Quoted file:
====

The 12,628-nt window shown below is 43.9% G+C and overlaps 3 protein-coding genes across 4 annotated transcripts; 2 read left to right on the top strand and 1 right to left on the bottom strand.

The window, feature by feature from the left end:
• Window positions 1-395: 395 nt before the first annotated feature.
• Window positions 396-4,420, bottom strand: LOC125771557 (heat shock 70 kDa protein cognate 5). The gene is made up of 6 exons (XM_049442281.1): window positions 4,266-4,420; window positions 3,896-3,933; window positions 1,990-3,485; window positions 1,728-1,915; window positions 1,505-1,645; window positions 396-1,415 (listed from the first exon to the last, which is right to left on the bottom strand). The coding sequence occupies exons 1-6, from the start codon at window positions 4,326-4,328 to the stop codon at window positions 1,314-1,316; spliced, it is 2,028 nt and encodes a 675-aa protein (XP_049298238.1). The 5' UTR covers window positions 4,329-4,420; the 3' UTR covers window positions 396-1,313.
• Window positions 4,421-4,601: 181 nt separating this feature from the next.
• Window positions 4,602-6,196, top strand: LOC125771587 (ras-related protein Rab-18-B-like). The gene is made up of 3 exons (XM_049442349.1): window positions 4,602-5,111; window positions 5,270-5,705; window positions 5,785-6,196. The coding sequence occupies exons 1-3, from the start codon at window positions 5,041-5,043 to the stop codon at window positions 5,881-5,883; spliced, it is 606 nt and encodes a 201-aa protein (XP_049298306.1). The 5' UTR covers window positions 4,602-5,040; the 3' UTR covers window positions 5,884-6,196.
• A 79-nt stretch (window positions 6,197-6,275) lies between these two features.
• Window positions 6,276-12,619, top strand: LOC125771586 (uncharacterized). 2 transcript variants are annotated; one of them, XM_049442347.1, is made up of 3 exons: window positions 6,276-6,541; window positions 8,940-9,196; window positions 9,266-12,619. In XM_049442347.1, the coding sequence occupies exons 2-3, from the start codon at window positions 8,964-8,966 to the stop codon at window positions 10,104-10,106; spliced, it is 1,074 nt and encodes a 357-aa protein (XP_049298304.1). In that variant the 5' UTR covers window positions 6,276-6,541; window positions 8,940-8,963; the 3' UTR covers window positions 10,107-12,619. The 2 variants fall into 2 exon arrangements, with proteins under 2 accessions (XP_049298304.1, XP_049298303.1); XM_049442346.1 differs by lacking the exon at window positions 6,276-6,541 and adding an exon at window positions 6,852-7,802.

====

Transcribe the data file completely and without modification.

The 12,628-nt window shown below is 43.9% G+C and overlaps 3 protein-coding genes across 4 annotated transcripts; 2 read left to right on the top strand and 1 right to left on the bottom strand.

The window, feature by feature from the left end:
• Window positions 1-395: 395 nt before the first annotated feature.
• Window positions 396-4,420, bottom strand: LOC125771557 (heat shock 70 kDa protein cognate 5). The gene is made up of 6 exons (XM_049442281.1): window positions 4,266-4,420; window positions 3,896-3,933; window positions 1,990-3,485; window positions 1,728-1,915; window positions 1,505-1,645; window positions 396-1,415 (listed from the first exon to the last, which is right to left on the bottom strand). The coding sequence occupies exons 1-6, from the start codon at window positions 4,326-4,328 to the stop codon at window positions 1,314-1,316; spliced, it is 2,028 nt and encodes a 675-aa protein (XP_049298238.1). The 5' UTR covers window positions 4,329-4,420; the 3' UTR covers window positions 396-1,313.
• Window positions 4,421-4,601: 181 nt separating this feature from the next.
• Window positions 4,602-6,196, top strand: LOC125771587 (ras-related protein Rab-18-B-like). The gene is made up of 3 exons (XM_049442349.1): window positions 4,602-5,111; window positions 5,270-5,705; window positions 5,785-6,196. The coding sequence occupies exons 1-3, from the start codon at window positions 5,041-5,043 to the stop codon at window positions 5,881-5,883; spliced, it is 606 nt and encodes a 201-aa protein (XP_049298306.1). The 5' UTR covers window positions 4,602-5,040; the 3' UTR covers window positions 5,884-6,196.
• A 79-nt stretch (window positions 6,197-6,275) lies between these two features.
• Window positions 6,276-12,619, top strand: LOC125771586 (uncharacterized). 2 transcript variants are annotated; one of them, XM_049442347.1, is made up of 3 exons: window positions 6,276-6,541; window positions 8,940-9,196; window positions 9,266-12,619. In XM_049442347.1, the coding sequence occupies exons 2-3, from the start codon at window positions 8,964-8,966 to the stop codon at window positions 10,104-10,106; spliced, it is 1,074 nt and encodes a 357-aa protein (XP_049298304.1). In that variant the 5' UTR covers window positions 6,276-6,541; window positions 8,940-8,963; the 3' UTR covers window positions 10,107-12,619. The 2 variants fall into 2 exon arrangements, with proteins under 2 accessions (XP_049298304.1, XP_049298303.1); XM_049442346.1 differs by lacking the exon at window positions 6,276-6,541 and adding an exon at window positions 6,852-7,802.